Doors in homes built before 1950 are typically made of solid wood, whether oak, maple, chestnut, or mahogany. They've got heft, and they make a satisfying thump when you knock. They also have sturdy stiles and rails that frame handsome panels in a variety of configurations, depending on the home's architectural style.
At most salvage yards you'll find row upon row of these paneled doors, many made from old-growth timber, typically starting at about $60 each. Among my favorite creative reuse projects is to tip a series of these doors on their sides to serve as wainscoting along interior walls, a trick I learned from Brad Kittel of Discovery Architectural Antiques in Gonzales, Texas.
Or a single door can be used as a platform for a hanging daybed suspended by chains, a fun idea that This Old House reader Kodie Ketchbaw put into action as a way to create extra seating on the porch of her home in Old Hickory, Tennessee. A door can also double as a bulletin board in a home office. Simply glue cork sheets to the recessed panels for tacking notes. Or, brush the panels with blackboard paint for kids to doodle on.
For my own door "upcyling" project, I made a stylish wall-hung headboard with built-in sconces that serve as reading lamps. Follow along for the how-to.
Wood Interior Doors
Panel configuration is the first factor to consider when shopping for a door to convert. Be sure to pick one with evenly spaced squares or rectangles that are the same size and shape. That way, when you turn the door on its side, the design will be symmetrical. Craftsman-style five-panel doors with rectangles stacked one on top of the other like ladder rungs are ideal, as are Art Deco–style doors with a single recessed panel in the center. I chose a ladder-type door in oak from The Demolition Depot in New York City.
Door height is also key; most are between 70 and 96 inches. While you might be lucky enough to find a match for a standard 76-inch-wide king-size bed, for anything smaller, you'll have to cut one down. For my 60-inch queen bed, I trimmed from the top and bottom to maintain the door's proportions.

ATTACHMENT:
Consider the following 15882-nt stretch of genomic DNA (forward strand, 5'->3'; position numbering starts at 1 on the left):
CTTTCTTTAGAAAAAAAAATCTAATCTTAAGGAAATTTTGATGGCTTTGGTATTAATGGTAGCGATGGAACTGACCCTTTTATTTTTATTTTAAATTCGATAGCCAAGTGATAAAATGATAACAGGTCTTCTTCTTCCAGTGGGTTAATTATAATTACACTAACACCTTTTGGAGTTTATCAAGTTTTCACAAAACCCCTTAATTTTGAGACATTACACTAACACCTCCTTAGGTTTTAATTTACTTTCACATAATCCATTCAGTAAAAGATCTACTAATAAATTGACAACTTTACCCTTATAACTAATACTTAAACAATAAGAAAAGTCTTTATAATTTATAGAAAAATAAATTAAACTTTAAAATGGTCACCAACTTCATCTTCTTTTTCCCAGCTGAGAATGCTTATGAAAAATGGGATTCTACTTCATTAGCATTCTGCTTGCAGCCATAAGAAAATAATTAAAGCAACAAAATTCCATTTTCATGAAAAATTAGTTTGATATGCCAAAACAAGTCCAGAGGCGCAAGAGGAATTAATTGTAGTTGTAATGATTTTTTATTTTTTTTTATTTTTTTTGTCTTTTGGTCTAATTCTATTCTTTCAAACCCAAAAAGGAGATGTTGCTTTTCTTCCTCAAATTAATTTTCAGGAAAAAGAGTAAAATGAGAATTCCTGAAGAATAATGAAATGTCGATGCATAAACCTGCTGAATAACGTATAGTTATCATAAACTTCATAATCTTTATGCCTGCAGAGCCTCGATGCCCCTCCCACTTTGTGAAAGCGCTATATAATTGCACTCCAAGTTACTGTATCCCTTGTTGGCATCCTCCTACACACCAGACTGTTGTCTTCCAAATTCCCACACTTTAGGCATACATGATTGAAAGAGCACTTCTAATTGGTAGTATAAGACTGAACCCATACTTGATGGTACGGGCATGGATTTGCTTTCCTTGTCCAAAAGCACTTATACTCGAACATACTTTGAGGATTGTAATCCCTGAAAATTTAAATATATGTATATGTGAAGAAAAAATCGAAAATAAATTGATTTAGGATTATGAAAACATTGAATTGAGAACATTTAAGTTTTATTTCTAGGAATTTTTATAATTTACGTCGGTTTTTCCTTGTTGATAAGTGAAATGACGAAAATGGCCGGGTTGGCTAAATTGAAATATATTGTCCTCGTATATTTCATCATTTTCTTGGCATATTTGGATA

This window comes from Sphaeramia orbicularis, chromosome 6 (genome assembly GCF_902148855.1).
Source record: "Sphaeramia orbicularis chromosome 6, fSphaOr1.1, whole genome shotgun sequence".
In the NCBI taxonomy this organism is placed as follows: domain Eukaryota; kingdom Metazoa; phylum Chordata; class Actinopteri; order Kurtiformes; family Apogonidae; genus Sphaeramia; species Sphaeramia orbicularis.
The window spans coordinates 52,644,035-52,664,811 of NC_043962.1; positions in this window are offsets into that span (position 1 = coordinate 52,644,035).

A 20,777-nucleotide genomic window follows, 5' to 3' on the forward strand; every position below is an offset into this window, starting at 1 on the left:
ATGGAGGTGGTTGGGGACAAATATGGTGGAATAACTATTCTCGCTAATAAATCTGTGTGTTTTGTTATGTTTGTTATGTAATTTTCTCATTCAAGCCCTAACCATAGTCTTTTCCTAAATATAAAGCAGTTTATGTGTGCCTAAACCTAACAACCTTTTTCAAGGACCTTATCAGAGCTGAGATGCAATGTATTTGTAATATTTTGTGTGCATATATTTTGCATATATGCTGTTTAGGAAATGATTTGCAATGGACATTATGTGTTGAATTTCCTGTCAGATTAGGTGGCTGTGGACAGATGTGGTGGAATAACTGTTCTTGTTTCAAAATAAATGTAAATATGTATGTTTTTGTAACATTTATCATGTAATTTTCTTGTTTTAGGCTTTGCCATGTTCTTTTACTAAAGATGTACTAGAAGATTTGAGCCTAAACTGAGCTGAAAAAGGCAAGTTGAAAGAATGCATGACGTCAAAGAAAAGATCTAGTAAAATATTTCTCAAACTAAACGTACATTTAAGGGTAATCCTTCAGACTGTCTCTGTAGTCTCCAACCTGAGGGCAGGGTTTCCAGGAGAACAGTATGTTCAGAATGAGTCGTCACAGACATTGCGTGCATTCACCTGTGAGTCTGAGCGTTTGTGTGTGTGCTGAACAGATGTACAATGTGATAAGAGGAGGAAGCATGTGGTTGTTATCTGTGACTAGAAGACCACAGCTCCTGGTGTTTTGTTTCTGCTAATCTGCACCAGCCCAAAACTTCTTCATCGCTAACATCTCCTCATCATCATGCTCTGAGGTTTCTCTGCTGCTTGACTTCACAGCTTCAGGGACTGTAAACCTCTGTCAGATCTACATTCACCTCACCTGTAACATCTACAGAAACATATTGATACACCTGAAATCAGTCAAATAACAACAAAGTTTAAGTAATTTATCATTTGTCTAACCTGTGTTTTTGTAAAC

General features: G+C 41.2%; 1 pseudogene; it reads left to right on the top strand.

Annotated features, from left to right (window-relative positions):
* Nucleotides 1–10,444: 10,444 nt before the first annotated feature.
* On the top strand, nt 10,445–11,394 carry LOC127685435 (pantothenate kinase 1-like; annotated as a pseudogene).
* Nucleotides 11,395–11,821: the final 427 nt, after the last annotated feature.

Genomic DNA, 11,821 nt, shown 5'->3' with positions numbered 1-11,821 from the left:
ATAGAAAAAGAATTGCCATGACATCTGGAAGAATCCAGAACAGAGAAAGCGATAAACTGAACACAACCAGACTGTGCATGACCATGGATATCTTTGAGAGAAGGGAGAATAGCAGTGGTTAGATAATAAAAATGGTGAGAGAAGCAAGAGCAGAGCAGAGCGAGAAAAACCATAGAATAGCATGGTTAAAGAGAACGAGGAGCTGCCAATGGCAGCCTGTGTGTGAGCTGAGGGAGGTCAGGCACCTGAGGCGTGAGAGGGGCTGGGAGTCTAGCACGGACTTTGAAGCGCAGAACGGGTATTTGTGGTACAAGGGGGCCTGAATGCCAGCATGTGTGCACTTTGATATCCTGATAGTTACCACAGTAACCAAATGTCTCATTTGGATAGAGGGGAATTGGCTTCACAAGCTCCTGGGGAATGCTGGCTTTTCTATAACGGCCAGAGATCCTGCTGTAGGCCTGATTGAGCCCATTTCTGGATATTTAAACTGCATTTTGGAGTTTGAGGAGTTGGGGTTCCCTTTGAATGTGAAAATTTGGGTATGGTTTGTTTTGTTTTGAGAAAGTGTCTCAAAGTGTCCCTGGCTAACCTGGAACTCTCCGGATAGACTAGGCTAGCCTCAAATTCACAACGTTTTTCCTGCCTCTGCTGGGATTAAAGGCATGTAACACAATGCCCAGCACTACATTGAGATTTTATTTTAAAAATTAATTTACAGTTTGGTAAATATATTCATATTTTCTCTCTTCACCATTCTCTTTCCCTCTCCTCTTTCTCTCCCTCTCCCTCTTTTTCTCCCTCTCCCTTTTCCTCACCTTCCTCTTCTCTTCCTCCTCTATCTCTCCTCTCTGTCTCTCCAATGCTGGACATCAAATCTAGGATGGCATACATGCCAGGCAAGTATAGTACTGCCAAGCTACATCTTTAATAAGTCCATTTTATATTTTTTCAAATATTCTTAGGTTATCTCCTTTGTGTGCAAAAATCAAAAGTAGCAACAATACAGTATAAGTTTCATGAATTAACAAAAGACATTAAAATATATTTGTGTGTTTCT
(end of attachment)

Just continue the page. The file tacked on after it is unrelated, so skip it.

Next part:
Measure the Door
This will determine how much you'll need to trim off. Use a combination square to trace the cutlines.
Slice Off the Overage
Use a circular saw to cut the door to size. To create a guide fence for the saw, place a straightedge alongside your cutlines and clamp it to the door.
To fill the void in the edge of the door where the lock used to be, tap in a wood scrap. For the surface holes, make a matching putty out of glue mixed with sawdust left over from your offcuts. Spread with a putty knife.
Sand the Surface
For stripped doors like mine, remove splinters and round rough edges with a random-orbit sander. For painted ones, first remove the old finish with a liquid stripper; dry stripping can release toxic lead dust into the air.
Cut Crown for the Top
Mark the length of the door's face on a strip of solid crown molding. Cut to size, mitering the ends at 45-degree angles. Use the offcuts to create decorative returns for the door's outside edges.
Secure the Crown
Squeeze a bead of glue on the crown's back side and press into place. Reinforce the bond by tapping in finishing nails about every 6 inches. I used a brad nailer to speed the process.
Seal the Wood
To restore the door's lustre and highlight the grain pattern, apply a natural furniture polish like Old Craftsmen's Lemon Oil with Bees Wax.
About $7; Amazon
Install the Sconces
Mark where you want the fixtures to be. Fit a drill/driver with a paddle bit, and bore holes through which to fish wires. Secure the sconces' back plates to the door using the screws provided, and hook up the lights. Now hang your new headboard.
Learn how to hang your headboard using a French cleat.
Sconces: Studio Single French Library Sconce in bronze finish by Visual Comfort
About $126 each; Neena's Lighting